The number 8 is tricky, isn’t easy to achieve that with your kid so easily, but hopefully I will!
I think number 8 is most important, because there will be times where you won’t be able to monitor your children on the computer and those will be the times where your children are tested; can they truly do what’s expected of them? Probably not all, but if they are willing to come to you, the parent to discuss things, then it’s really no problem. There is a need to limit things but sometimes, such as with their friends or classmates, they’ll have exposure anyways.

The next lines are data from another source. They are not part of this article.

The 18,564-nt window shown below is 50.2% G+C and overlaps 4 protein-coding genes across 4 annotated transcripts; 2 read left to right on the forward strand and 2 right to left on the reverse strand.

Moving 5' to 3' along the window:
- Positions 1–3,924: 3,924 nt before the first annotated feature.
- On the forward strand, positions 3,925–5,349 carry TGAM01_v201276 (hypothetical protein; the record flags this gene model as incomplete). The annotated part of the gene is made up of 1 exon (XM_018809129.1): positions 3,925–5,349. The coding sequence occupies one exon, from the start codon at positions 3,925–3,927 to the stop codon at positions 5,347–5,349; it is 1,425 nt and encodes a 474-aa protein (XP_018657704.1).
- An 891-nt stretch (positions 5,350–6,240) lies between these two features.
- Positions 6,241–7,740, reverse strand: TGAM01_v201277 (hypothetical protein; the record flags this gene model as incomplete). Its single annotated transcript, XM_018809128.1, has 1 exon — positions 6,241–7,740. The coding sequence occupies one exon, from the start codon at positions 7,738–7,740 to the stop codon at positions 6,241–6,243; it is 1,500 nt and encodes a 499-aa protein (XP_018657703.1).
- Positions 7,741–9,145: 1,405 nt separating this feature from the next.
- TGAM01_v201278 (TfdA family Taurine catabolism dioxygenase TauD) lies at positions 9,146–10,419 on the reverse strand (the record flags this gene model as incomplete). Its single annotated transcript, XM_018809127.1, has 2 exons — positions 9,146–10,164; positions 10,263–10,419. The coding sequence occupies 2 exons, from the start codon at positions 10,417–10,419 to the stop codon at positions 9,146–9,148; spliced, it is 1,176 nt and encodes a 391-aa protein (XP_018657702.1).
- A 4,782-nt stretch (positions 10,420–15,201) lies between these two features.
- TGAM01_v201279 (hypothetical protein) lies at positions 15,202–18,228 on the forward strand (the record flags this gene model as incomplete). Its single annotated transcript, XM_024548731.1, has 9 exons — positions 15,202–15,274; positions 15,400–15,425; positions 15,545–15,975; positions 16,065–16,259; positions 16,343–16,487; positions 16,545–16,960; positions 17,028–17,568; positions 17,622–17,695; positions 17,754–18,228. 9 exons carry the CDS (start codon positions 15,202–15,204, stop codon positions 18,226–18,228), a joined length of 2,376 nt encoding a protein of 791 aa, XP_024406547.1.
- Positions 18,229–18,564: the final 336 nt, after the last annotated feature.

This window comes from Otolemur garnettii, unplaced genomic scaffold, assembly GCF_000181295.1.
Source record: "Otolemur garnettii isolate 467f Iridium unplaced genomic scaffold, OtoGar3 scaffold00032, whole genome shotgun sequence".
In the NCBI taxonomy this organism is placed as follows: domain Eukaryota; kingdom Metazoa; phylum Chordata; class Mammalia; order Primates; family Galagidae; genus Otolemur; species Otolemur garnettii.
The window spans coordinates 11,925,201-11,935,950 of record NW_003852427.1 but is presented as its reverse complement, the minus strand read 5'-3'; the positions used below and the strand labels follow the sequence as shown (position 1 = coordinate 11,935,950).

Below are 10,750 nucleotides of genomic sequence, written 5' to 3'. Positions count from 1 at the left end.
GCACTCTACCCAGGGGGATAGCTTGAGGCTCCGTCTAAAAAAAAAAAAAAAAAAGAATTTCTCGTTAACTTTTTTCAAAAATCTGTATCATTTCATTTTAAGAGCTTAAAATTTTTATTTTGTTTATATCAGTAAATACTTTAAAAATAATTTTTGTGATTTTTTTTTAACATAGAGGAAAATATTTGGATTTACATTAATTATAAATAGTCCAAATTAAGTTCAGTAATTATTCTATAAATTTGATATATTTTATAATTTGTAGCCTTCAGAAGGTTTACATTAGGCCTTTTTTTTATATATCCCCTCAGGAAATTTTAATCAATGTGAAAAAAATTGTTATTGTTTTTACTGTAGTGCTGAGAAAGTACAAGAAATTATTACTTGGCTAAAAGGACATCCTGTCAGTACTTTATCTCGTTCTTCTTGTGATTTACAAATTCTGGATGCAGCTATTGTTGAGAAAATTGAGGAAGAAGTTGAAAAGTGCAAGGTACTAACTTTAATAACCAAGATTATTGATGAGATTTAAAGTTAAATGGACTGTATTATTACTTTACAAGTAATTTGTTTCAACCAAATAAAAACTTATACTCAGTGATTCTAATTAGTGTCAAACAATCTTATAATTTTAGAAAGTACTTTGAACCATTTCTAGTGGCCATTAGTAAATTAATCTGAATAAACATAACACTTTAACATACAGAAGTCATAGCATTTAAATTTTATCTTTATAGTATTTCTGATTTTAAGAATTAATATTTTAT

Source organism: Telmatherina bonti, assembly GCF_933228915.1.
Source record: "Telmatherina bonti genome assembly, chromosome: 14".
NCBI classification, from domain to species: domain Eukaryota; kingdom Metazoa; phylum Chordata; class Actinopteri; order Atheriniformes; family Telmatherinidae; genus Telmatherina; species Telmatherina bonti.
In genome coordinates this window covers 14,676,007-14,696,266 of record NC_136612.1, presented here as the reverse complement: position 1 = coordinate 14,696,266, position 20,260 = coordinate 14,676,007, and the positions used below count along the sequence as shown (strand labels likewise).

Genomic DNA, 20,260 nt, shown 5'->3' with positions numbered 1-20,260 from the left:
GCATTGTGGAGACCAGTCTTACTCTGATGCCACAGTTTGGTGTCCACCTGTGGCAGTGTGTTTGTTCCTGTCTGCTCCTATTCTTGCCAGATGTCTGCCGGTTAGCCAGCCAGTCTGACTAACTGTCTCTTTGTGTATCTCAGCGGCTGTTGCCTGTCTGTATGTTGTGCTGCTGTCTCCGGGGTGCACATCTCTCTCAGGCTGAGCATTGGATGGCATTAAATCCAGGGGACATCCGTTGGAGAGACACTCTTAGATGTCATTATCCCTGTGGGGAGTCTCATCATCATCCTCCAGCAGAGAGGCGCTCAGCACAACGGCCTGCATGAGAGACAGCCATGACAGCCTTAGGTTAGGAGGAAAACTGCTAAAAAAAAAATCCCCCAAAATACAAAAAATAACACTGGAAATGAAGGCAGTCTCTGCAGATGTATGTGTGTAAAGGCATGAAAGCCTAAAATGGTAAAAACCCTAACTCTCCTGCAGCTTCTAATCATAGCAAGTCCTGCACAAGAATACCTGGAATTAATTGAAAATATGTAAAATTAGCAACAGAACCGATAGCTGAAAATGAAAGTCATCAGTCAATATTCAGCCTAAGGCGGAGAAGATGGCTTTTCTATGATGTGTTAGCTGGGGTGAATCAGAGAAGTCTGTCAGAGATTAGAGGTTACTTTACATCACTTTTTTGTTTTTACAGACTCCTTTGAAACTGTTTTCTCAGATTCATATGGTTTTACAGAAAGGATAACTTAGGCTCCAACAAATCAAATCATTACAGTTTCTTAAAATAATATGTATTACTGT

I have a computer in my living room where my kids are exclusively allowed on. I also establish strict parental controls; block sites by whitelisting, block some ports, control my router, and setting time limits. I also communicate a lot with my kids so that they get used to communicating with me as well.
There are some parents who install key loggers on the computer their child uses. Fact though is some sites have virtual keyboards. So if your child uses this virtual keyboard to log into a site you’ll be no wiser. Using a keylogger certainly isn’t a great way to protect kids online.